Recent asymmetric conflicts and peacekeeping missions have driven a surge in the adoption of biometrics in military operations, particularly of capture systems to confirm the identity of civilians by armed forces. This has led to a revolution in the way systems are deployed in remote locations, via portable rugged systems that offer full ABIS capability coupled with handheld devices to facilitate full mobility. These devices are backed up by sophisticated intelligence centrally managed systems that cross-check unique identifiers with behaviour and geographic location.
The launch of practical computerised systems has rapidly revolutionised civil defence, most notably airport security and access controls; for example biometric systems were used to identify construction personnel on the Queen Elizabeth Olympic Park and are still used today during the Park’s redevelopment.
Before the Iraq and Afghanistan conflicts, there were few applications for biometrics in military environments beyond verifying the identity of personnel entering bases and gaining access to restricted areas. That changed during the conflicts and subsequent peacekeeping efforts, as military personnel moved freely among, and offered employment to, civilians in an effort to win hearts and minds.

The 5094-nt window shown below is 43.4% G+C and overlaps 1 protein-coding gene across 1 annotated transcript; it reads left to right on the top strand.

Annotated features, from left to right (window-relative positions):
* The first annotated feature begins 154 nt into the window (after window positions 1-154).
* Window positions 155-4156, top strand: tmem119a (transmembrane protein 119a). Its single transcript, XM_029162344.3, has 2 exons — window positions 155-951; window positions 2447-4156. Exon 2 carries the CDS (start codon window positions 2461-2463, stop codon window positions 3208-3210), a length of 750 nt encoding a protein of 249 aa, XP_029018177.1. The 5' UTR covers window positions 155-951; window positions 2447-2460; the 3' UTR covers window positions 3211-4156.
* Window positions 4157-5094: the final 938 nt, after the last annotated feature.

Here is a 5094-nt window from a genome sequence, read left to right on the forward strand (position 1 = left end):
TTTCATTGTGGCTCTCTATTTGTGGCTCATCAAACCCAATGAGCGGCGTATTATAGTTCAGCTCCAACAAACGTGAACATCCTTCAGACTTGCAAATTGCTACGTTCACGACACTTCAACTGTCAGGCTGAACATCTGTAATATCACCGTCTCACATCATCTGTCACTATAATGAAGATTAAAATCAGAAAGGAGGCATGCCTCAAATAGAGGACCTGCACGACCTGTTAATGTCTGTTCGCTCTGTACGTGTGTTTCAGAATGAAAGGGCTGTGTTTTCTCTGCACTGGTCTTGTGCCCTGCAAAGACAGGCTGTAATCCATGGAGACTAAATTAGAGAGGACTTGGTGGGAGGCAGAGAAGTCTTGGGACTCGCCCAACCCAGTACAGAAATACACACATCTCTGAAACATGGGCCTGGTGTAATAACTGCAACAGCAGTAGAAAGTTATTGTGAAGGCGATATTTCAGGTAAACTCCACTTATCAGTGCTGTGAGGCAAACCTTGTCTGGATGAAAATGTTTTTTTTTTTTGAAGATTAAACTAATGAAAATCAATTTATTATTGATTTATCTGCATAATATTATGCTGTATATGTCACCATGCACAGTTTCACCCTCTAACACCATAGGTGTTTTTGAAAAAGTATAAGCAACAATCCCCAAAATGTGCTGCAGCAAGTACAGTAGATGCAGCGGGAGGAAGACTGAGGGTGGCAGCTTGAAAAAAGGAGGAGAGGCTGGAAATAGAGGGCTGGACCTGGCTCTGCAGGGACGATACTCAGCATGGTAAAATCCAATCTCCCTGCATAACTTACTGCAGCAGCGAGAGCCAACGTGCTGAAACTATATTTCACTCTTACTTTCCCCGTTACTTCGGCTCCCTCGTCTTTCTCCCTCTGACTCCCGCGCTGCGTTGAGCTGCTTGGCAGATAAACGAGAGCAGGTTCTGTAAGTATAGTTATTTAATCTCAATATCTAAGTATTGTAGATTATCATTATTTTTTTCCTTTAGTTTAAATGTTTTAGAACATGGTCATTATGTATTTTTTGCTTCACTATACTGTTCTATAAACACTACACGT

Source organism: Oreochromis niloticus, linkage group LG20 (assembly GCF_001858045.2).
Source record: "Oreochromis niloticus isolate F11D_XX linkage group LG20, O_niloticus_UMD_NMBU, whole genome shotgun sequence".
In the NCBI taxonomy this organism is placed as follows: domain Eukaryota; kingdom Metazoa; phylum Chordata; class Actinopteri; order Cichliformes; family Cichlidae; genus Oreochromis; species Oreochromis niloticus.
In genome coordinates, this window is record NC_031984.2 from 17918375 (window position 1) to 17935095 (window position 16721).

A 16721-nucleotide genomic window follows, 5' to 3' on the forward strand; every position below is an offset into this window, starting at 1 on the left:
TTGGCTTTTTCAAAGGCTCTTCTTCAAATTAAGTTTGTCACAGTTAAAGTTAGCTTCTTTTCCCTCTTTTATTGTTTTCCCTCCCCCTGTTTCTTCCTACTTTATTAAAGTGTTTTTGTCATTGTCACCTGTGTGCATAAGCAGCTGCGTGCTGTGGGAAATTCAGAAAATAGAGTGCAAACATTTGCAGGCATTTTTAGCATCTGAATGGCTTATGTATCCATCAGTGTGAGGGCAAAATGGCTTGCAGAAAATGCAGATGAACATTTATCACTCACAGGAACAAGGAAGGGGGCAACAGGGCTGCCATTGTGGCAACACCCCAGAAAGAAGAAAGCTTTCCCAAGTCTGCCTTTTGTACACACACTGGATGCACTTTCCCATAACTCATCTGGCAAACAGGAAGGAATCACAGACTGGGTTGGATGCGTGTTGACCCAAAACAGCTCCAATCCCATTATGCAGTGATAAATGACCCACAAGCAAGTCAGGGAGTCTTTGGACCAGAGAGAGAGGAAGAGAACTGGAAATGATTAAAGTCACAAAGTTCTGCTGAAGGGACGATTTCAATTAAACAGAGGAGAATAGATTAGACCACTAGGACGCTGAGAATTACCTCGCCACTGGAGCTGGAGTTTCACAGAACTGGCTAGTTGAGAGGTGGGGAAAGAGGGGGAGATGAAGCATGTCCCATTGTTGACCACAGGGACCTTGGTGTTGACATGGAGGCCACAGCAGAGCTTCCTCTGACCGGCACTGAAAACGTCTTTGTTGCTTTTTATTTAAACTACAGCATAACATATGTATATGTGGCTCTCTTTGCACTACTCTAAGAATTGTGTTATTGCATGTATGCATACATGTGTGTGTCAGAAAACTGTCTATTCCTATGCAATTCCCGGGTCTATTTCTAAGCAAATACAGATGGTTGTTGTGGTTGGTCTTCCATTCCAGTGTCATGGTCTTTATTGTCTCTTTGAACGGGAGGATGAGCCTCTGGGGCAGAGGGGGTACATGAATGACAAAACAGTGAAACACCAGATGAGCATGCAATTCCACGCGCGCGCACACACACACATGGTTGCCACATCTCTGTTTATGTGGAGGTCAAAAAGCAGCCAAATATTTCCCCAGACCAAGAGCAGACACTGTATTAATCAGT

To succeed in this new environment, biometric systems have evolved to optimise size, weight and power (SWAP) to support a portable format, and to cope with the rigours of challenging climates, while at the same time not intimidating civilians. This new demand has helped drive a growth against the grain of defence cuts. The Strategic Defence Intelligence report The Global Government Biometric Systems Market 2014-2024 suggests the sector will be worth $6.9bn by 2024.
But underlying the technology drivers is a more basic need for the verification of digital identity that is valid globally. Biometric systems were developed because traditional forms of identification are unreliable and cannot provide proof positive of an individual's identity - passports can be forged, entry cards stolen and databases hacked. Biometrics in military operations combined with other data can give absolute assurance of identity in difficult, hostile and often remote locations.